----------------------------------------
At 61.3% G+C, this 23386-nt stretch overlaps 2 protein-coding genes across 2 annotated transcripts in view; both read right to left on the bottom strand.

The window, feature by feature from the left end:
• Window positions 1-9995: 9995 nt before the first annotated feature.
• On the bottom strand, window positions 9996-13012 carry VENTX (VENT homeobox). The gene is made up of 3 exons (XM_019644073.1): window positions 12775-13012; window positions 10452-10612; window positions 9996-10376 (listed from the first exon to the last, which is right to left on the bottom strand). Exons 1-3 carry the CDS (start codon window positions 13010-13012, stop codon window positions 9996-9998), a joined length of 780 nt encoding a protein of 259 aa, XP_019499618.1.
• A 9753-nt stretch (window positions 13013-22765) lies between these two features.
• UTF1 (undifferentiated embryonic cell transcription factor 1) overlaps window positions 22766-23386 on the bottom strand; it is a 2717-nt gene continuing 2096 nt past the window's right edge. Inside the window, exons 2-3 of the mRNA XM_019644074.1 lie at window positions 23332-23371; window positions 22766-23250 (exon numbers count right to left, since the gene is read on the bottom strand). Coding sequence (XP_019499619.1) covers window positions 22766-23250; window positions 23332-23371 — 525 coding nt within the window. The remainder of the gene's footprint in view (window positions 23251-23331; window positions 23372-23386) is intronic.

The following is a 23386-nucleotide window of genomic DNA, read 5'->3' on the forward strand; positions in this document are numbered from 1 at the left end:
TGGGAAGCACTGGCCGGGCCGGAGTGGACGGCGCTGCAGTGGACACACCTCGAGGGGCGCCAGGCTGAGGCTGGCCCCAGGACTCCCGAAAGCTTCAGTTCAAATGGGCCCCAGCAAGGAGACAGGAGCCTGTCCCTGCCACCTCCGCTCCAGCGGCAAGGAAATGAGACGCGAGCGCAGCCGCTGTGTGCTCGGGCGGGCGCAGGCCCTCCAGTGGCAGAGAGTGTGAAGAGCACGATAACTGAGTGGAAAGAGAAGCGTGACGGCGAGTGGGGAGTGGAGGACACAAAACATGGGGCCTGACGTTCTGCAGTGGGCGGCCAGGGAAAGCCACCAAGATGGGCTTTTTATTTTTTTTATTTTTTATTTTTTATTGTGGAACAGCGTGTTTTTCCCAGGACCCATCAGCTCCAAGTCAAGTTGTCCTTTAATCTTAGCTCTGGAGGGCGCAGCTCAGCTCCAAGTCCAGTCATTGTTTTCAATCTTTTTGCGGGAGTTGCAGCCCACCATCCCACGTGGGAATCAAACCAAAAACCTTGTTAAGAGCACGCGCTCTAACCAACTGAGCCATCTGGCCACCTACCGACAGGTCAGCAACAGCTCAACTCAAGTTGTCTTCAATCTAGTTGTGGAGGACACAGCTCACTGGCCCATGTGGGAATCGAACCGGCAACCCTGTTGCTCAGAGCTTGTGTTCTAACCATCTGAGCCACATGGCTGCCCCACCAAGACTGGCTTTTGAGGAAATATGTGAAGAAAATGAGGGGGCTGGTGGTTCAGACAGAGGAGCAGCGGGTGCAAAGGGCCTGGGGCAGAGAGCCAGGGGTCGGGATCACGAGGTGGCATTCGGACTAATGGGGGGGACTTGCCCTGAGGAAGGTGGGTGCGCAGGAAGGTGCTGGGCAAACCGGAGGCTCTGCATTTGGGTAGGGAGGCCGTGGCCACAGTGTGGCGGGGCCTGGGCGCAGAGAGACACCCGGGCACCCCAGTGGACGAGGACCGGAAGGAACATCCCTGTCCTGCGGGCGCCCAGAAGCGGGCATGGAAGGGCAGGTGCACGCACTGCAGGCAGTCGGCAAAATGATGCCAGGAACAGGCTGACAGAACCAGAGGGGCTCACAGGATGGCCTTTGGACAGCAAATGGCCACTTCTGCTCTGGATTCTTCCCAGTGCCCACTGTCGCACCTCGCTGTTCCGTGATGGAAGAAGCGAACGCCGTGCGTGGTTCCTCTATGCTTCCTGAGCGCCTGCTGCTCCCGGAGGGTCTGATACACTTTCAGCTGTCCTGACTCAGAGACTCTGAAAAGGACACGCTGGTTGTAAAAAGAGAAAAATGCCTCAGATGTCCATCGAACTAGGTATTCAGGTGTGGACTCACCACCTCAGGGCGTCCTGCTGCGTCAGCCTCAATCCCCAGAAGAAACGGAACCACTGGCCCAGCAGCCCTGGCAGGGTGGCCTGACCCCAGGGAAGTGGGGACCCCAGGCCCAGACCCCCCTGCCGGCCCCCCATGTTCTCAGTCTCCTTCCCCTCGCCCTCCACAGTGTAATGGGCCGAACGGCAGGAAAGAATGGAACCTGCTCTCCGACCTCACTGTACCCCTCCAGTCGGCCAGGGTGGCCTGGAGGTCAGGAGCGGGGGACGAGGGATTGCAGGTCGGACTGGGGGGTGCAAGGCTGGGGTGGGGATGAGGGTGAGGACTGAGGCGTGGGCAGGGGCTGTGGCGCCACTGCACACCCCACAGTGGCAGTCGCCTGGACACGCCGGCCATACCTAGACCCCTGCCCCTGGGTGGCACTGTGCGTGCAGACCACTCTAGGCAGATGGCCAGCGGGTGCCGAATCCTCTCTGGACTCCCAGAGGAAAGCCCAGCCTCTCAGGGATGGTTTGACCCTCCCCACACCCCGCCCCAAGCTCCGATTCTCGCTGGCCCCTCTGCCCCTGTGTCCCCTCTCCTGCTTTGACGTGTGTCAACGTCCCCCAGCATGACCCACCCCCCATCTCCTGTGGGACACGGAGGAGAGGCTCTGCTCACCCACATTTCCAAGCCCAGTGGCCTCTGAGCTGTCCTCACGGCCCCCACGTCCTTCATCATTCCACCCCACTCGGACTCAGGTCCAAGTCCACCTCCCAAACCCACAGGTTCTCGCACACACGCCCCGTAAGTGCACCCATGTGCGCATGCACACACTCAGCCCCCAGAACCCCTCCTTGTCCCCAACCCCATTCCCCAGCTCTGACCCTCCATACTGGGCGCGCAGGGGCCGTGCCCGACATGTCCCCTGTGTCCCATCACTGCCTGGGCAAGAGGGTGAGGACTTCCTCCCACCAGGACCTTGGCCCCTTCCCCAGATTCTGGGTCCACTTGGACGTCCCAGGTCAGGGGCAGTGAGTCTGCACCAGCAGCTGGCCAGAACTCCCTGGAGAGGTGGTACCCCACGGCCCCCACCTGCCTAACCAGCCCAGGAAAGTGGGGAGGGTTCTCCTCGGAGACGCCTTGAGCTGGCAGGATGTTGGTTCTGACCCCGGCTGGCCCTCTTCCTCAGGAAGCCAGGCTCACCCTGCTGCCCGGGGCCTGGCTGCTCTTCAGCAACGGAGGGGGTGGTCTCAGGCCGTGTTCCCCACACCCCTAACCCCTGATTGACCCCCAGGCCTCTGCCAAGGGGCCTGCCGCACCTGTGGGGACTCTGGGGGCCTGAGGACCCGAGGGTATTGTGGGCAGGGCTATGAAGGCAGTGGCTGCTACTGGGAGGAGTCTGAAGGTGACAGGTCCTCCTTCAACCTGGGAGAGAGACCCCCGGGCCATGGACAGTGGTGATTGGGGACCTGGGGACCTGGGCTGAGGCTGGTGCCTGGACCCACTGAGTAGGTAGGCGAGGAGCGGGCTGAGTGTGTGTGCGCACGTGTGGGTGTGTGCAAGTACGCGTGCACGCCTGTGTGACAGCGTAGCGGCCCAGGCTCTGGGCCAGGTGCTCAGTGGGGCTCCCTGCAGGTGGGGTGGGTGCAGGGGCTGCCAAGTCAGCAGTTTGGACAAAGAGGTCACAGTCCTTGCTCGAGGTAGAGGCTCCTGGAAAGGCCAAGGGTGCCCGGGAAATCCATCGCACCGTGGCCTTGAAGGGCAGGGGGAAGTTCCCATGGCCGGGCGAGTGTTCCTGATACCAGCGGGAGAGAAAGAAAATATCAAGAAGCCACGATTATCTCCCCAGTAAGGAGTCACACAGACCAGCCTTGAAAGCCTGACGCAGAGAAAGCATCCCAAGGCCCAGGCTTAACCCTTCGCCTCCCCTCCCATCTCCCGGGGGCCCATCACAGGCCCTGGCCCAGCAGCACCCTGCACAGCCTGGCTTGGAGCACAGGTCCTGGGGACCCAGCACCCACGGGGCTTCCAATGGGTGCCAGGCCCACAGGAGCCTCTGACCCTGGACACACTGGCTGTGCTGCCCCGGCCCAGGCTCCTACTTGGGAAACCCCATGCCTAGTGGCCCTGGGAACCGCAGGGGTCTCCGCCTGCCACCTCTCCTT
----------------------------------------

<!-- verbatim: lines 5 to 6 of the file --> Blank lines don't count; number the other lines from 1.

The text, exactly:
• A 9753-nt stretch (window positions 13013-22765) lies between these two features.
• UTF1 (undifferentiated embryonic cell transcription factor 1) overlaps window positions 22766-23386 on the bottom strand; it is a 2717-nt gene continuing 2096 nt past the window's right edge. Inside the window, exons 2-3 of the mRNA XM_019644074.1 lie at window positions 23332-23371; window positions 22766-23250 (exon numbers count right to left, since the gene is read on the bottom strand). Coding sequence (XP_019499619.1) covers window positions 22766-23250; window positions 23332-23371 — 525 coding nt within the window. The remainder of the gene's footprint in view (window positions 23251-23331; window positions 23372-23386) is intronic.